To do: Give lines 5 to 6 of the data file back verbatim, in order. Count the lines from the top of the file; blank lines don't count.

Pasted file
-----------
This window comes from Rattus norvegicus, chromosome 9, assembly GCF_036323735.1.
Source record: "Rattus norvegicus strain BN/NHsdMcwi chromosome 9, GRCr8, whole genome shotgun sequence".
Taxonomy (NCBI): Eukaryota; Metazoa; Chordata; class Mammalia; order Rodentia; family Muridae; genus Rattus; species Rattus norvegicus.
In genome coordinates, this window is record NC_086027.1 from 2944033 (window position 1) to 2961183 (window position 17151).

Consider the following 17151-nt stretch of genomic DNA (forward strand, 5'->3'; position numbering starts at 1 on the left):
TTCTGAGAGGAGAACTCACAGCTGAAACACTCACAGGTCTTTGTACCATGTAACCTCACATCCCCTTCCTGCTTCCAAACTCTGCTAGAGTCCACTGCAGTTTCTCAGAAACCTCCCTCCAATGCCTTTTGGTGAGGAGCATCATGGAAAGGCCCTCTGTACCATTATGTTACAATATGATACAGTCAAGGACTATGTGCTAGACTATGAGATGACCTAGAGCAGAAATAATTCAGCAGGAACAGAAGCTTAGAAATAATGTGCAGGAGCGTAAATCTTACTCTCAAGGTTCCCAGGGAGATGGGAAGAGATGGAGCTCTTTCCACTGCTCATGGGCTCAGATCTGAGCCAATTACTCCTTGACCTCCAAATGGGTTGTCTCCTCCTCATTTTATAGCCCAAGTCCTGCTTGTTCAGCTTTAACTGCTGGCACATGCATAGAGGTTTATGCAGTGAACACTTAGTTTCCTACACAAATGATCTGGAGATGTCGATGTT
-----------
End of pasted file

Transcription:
Consider the following 17151-nt stretch of genomic DNA (forward strand, 5'->3'; position numbering starts at 1 on the left):
TTCTGAGAGGAGAACTCACAGCTGAAACACTCACAGGTCTTTGTACCATGTAACCTCACATCCCCTTCCTGCTTCCAAACTCTGCTAGAGTCCACTGCAGTTTCTCAGAAACCTCCCTCCAATGCCTTTTGGTGAGGAGCATCATGGAAAGGCCCTCTGTACCATTATGTTACAATATGATACAGTCAAGGACTATGTGCTAGACTATGAGATGACCTAGAGCAGAAATAATTCAGCAGGAACAGAAGCTTAGAAATAATGTGCAGGAGCGTAAATCTTACTCTCAAGGTTCCCAGGGAGATGGGAAGAGATGGAGCTCTTTCCACTGCTCATGGGCTCAGATCTGAGCCAATTACTCCTTGACCTCCAAATGGGTTGTCTCCTCCTCATTTTATAGCCCAAGTCCTGCTTGTTCAGCTTTAACTGCTGGCACATGCATAGAGGTTTATGCAGTGAACACTTAGTTTCCTACACAAATGATCTGGAGATGTCGATGTT